On the eve of the election, the Democratic National Committee chair warned Gallup that his polling was understating Truman’s chances. In reply, Gallup said that on Election Day, “the whole world will be able to see down to the last percentage point how good we are.” Gallup predicted Dewey would defeat Truman by 5 percentage points and roll up a substantial electoral vote majority.

Truman won the election by 4.5 percent points and received 303 electoral votes.

Roper, a rival pollster, was so sure of Dewey’s victory that he stopped releasing polling data two months before the election, saying the race was as good as decided. Roper figured that presidential elections were settled by Labor Day and that campaigns were so much sound and fury. 

After Truman’s unexpected victory, Roper acknowledged that pollsters “had gotten pretty smug, and I was one of the smuggest of the lot.” 

Evidence of poll-inspired cockiness can be found even at the dawn of modern survey research in 1936. That was when Gallup and Roper introduced quasi-scientific polling techniques to presidential races. It also was the year of the Literary Digest’s stunning polling error in the race between President Franklin D. Roosevelt and Republican Alf Landon.

The Digest was a venerable weekly magazine that had conducted mail-in polls of presidential campaigns since 1924 — and had never failed to identify the winner. 

The Digest revealed more than a soupçon of cockiness in announcing the launch of its 1936 mail-in poll, saying: “Who will win — Roosevelt or Landon? …  Today, nobody knows. But the Digest is seeking the answer — in the same way that has enabled it, time after time, to tell the country exactly what was going to happen when the voters went to the polls.” 

The Digest mailed 10 million postcard ballots, 2.3 million of which were completed and returned from around the country. Based on that huge sample, the magazine projected Landon’s comfortable victory.

Landon lost by 24 percentage points. For the Digest, it was a crushing polling failure.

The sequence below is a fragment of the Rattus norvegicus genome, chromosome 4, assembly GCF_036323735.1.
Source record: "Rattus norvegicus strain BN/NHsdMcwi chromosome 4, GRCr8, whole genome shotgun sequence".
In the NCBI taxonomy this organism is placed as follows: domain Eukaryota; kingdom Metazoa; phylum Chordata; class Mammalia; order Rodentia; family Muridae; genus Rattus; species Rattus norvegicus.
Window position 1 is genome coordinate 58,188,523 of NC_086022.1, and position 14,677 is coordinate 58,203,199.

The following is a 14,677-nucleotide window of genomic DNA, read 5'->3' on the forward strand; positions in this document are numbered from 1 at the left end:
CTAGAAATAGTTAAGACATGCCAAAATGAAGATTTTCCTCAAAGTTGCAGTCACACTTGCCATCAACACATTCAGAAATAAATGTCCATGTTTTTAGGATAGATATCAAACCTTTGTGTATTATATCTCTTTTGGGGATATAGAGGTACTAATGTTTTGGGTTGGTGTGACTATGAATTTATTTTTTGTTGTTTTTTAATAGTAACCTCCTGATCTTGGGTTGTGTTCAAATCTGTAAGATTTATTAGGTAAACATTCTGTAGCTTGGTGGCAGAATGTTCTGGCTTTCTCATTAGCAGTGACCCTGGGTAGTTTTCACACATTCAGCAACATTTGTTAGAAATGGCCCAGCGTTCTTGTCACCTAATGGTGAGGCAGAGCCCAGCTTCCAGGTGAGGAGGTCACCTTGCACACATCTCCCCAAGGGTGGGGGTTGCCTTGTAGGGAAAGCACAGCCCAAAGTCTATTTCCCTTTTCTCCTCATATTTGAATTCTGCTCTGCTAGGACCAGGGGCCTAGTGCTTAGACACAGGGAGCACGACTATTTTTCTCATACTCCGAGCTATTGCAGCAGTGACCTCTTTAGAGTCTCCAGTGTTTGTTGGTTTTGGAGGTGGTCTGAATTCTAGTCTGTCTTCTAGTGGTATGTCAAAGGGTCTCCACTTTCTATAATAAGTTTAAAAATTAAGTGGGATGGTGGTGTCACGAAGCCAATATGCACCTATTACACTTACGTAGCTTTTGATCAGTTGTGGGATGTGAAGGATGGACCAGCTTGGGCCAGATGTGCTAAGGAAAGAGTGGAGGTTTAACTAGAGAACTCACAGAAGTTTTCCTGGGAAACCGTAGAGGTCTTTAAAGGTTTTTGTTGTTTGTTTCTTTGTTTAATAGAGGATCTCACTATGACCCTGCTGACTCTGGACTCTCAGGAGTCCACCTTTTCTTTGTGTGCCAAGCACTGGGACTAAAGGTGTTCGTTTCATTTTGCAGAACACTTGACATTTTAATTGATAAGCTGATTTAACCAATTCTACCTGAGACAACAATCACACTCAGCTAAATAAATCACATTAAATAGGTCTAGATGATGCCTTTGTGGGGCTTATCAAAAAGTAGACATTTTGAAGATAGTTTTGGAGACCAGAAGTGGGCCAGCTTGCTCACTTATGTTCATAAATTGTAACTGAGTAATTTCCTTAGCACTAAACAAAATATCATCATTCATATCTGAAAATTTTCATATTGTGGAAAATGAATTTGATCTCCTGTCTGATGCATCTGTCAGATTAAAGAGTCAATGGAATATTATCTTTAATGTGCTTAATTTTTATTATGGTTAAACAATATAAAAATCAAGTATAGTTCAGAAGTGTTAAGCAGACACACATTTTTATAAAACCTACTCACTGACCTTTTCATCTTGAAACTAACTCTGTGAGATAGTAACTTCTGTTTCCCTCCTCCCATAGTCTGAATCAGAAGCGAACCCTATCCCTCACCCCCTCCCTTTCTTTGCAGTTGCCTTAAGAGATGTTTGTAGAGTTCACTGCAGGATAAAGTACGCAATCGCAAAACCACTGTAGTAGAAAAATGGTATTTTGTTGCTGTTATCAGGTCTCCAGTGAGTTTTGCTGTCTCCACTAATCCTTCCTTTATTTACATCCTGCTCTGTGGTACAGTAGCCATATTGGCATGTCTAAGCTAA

So what accounts for these outbreaks of poll-inspired cockiness? Why does the syndrome flare from time to time, ensnaring polling analysts, journalists, pundits and others? 

At least part of the answer lies in the sense, or illusion, of precision that often attaches to polling data. The data can have an almost mesmerizing effect in setting and affirming campaign narratives about who is ahead and who is lagging. Although many pollsters insist that surveys are only snapshots of a moment, treating polls as election oracles is a tendency rooted in American politics.

Groupthink — a broad unwillingness to challenge or look beyond dominant narratives — offers another explanation. The impression of certainty projected by polling data can reinforce tendencies toward groupthink, which some analysts say afflicted journalists at leading news-gathering organizations in 2016. To many journalists, Trump’s winning the presidency was unthinkable. An alternate outcome was not widely or seriously contemplated, which suggests that willingness to consider contrary and unpopular views could be an antidote to poll-inspired cockiness. 

W. Joseph Campbell is a professor of communication at American University in Washington. He is the author of seven books including, most recently, “Lost in a Gallup: Polling Failure in U.S. Presidential Elections” (University of California Press, 2020). Follow him on Twitter @wjosephcampbell.

Tags 2020 presidential election Donald Trump Exit poll Hillary Clinton Joe Biden Polling Public opinion